This is the shortest path to Libertarian Future It guides all my work and has for years.

    Whats great about the essay is that HE ADMITS who is the hegemony.

    We don’t have to argue about it. Just form an alliance and END the blue team once and for all.

  22. Gravatar of morgan s warstler morgan s warstler
    21. March 2017 at 14:15

    This Scott is WHY my strategy is optimal:

    https://www.nytimes.com/2017/03/21/magazine/platform-companies-are-becoming-more-powerful-but-what-exactly-do-they-want.html?_r=0

  23. Gravatar of morgan s warstler morgan s warstler
    21. March 2017 at 14:20

    Here’s my author page (2010-2011) when Drew launched:

    http://www.breitbart.com/author/morgan-warstler/

    This s tone, the way grey convinces the HOME TEAM to let us drive. (see Trump)

  24. Gravatar of morgan s warstler morgan s warstler
    21. March 2017 at 14:25

    Last point for now Scott,

    Blues will NEVER let us drive. They have a sick agenda, they don’t feel at home in America.

    But the Reds, they only need to see we have a loyalty to the roots from which we came, and if we give it to them… they will let us make the whole world Libertarian.

    Sure yes, eventually, someday out there in future – the world will bend to our conception of morality.

    But we have a moral obligation NOW, to shorten the arc of human history. Libertarians HACK, we PIRATE – we do not roam the halls of GMU, those eggheads are our cheerleaders – we topple countries (brain drain), we offer statehood and territory status, we REPROGRAM (nudge).

    We get our hands dirty.

  25. Gravatar of Major-Freedom Major-Freedom
    21. March 2017 at 15:19

    “So Trump completely made up a story that his predecessor had committed specific criminal impeachable offenses. ”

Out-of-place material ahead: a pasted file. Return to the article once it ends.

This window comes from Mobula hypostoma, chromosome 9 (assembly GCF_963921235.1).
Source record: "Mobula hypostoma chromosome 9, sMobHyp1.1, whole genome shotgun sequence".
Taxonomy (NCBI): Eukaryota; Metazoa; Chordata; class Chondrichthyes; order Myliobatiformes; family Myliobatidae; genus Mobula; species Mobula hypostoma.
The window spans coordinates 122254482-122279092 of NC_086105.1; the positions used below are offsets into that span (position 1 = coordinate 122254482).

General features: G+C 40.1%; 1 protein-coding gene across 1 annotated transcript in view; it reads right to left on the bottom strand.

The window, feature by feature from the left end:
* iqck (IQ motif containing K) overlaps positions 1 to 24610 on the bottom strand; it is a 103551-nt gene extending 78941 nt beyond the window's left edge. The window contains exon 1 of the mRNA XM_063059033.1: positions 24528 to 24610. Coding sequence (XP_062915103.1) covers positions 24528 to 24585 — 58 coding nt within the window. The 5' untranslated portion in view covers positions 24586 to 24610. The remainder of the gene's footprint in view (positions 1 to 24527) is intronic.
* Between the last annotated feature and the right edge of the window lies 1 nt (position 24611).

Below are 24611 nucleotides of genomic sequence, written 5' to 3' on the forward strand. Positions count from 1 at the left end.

No he didn’t

  26. Gravatar of E. Harding E. Harding
    21. March 2017 at 15:35

    “Even as late as the 1980s, I recall that politics was a non-factor on the dating scene

    -Even as late as the 1980s, I recall there were conservative Democrats and liberal Republicans. FDR realigned party ideology, but it took a while for constituencies to realign in a reversal of their early 20th century fashion.

    Try the 1890s-1920, instead.

    “I would not rule big government “unconstitutional”, unless it clearly and unambiguously violated some specific part of the constitution.”

    -Judges have (almost) absolute power. Absolute power corrupts absolutely. If all the other judges are corrupt, why shouldn’t you be? There’s no higher power above you to stop you from being so. So corruption of the Constitution via the judicial system is totally inevitable. Thus, only conservatives should be appointed to the Supreme Court, as conservative ideology is an impediment to such corruption.

    Also, Major Freedom is correct.

    “Because most people assume that others are like them (i.e. very tribal), they misunderstand my political posts, assuming that I am also very tribal.”

    -You are. And, really, I shouldn’t use Bush, since you don’t like him, either. In the future, I’ll use that bit of absolute scum you claim to ilke, Paul Ryan.

    “Scott Alexander (who most certainly is not a bully)”

    -He’s less of one than most, but he still banned me for no good reason.

    The Chinese were the first people to be excluded from the U.S.; the U.S. people have obviously not always been bound by a kinship to the Chinese people. Pence is actually Irish, so what he actually said is actually true. Sumner, you seem to have a severe problem with truth.